For these reasons, my first rule would be to strongly encourage employees to have their political discussions only with “real,” not “virtual,” colleagues.

No. 2: Counsel employees to be considerate of the leanings of their co-workers. In most workplaces, you will have a mix of Republicans, Democrats, Libertarians, Independents, members of the United States Pirate Party, and everybody else, and they’ll all have varying degrees of passion. An employee who adores President Donald J. Trump does not need to be initiating debates with a co-worker who wept all night (and not for joy) on November 8–9, 2016. Or vice versa. Such a debate is unlikely to result in anything but hard feelings.

No. 3: Counsel employees to talk politics, if they must, with co-workers who are likely to agree with them. Well, what’s the fun in that? I know, I know. But they’ll have plenty of time to come to blows with their relatives and non-work friends when they’re off the clock and off the premises. You don’t need “robust debate” about non-work-related issues in your workplace.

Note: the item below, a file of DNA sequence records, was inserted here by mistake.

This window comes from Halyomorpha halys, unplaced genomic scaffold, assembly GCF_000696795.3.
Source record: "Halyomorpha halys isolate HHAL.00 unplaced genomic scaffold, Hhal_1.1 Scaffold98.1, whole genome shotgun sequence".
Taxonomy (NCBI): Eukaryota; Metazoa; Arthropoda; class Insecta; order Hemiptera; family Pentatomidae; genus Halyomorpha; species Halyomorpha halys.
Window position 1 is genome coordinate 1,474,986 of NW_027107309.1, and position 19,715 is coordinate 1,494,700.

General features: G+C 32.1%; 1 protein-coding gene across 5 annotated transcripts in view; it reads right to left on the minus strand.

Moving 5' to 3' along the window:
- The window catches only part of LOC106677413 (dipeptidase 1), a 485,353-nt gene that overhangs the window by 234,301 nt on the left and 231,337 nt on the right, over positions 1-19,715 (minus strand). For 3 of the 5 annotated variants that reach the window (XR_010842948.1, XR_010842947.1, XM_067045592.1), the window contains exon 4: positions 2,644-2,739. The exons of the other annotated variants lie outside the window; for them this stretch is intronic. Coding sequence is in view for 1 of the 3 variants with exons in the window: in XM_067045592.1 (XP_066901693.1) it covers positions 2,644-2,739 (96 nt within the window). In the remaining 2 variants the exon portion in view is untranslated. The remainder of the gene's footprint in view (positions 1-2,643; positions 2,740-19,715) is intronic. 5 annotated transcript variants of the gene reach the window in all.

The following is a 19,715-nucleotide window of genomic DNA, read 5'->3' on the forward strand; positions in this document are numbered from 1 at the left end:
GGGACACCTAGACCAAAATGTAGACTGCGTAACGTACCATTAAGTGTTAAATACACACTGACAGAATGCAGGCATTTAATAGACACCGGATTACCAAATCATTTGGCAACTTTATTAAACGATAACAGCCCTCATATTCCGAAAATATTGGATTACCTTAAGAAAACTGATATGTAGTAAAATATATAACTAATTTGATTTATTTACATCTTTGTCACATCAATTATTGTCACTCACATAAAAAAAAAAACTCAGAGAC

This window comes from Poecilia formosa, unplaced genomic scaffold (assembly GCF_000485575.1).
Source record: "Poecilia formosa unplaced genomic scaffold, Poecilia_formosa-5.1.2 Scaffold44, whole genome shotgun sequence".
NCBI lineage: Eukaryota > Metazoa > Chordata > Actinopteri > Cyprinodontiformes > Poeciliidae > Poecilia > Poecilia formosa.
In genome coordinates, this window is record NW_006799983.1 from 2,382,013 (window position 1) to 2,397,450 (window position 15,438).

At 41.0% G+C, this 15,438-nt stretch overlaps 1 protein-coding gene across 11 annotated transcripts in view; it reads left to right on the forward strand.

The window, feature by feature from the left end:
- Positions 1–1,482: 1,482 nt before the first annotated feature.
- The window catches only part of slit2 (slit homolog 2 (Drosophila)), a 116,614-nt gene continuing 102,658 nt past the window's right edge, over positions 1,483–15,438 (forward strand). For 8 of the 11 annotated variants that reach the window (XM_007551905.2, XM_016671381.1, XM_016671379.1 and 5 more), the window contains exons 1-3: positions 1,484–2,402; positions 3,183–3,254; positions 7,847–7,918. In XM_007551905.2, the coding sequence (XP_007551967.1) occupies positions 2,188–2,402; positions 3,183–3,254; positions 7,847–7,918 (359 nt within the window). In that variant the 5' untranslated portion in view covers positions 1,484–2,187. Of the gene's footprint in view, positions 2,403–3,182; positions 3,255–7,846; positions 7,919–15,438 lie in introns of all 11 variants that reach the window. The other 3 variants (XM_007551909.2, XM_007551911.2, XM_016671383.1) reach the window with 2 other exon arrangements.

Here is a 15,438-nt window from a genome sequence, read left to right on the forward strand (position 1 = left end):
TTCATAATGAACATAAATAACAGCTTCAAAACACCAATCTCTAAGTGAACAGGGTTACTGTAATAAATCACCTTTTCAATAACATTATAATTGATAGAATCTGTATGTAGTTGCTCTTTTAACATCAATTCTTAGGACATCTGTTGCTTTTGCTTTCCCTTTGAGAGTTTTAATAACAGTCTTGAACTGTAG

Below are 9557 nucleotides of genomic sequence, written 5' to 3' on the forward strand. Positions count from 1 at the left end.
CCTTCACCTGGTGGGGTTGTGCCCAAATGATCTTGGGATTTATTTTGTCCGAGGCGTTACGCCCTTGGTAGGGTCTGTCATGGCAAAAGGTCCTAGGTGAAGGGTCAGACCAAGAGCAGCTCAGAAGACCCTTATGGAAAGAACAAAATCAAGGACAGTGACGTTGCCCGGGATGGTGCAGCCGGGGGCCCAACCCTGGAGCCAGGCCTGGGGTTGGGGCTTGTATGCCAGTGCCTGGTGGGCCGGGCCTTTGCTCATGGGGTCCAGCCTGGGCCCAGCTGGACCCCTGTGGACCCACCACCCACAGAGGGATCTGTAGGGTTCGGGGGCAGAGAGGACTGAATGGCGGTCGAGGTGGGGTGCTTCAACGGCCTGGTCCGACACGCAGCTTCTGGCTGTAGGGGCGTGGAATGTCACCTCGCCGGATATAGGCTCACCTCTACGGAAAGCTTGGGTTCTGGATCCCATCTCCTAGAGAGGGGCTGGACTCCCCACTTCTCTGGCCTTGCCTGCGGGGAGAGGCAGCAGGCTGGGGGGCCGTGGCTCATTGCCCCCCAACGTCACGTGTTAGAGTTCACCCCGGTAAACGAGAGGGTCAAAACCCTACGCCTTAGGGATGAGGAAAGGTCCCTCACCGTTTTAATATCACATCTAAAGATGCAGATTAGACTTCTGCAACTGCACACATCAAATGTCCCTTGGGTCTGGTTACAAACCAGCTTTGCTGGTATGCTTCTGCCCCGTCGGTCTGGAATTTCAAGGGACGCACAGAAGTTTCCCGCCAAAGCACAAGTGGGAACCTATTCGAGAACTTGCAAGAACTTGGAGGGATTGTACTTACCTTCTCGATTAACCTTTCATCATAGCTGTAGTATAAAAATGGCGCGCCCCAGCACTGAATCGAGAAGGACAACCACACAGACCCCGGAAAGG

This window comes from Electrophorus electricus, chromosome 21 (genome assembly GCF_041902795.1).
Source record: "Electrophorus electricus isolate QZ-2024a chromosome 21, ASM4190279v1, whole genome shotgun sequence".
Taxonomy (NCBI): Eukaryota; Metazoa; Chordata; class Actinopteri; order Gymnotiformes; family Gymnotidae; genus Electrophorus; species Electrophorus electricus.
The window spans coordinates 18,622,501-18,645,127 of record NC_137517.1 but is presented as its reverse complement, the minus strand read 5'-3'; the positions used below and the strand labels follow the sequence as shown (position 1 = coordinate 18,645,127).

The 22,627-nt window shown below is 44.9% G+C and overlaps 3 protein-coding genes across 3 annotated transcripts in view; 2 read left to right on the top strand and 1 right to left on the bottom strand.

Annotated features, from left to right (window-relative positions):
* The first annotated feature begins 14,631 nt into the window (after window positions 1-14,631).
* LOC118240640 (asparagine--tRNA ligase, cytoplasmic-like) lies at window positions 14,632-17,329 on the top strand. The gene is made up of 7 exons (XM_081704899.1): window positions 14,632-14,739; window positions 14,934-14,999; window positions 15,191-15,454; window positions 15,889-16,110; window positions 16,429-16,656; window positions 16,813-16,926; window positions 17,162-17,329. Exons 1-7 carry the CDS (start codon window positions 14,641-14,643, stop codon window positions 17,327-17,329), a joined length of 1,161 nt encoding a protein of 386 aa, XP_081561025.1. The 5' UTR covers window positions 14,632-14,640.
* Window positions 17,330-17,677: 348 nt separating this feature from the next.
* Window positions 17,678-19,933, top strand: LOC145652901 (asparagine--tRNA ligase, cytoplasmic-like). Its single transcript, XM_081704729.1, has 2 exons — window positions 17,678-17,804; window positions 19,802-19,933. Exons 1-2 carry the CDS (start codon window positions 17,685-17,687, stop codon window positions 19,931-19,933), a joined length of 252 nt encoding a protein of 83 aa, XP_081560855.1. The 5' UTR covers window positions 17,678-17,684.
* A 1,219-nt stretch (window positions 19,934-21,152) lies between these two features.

No. 4: As often as necessary, remind employees that their political adversaries are people too. It’s tempting to think that anyone who disagrees with you is the scum of the earth, but that is not true. I haven’t even met them, but I bet your political adversaries have many good qualities. Mine do. They are kind to their parents and kids, good neighbors, volunteer, give to charity, adopt rescue animals. Even if they’re not quite that good, they may be really good at their jobs, which is a nice thing to have in a co-worker — regardless of politics.

No. 5: Remind employees of a few choice phrases. No, not the ones you’re thinking of! I mean phrases like, “You make a good point,” or “I hadn’t thought about that,” or “I don’t agree, but I can understand where you’re coming from,” or “I agree with everything you’ve said, with this one exception . . .” Or even, “I couldn’t disagree with you more, but I respect and like you too much to let this get in our way.”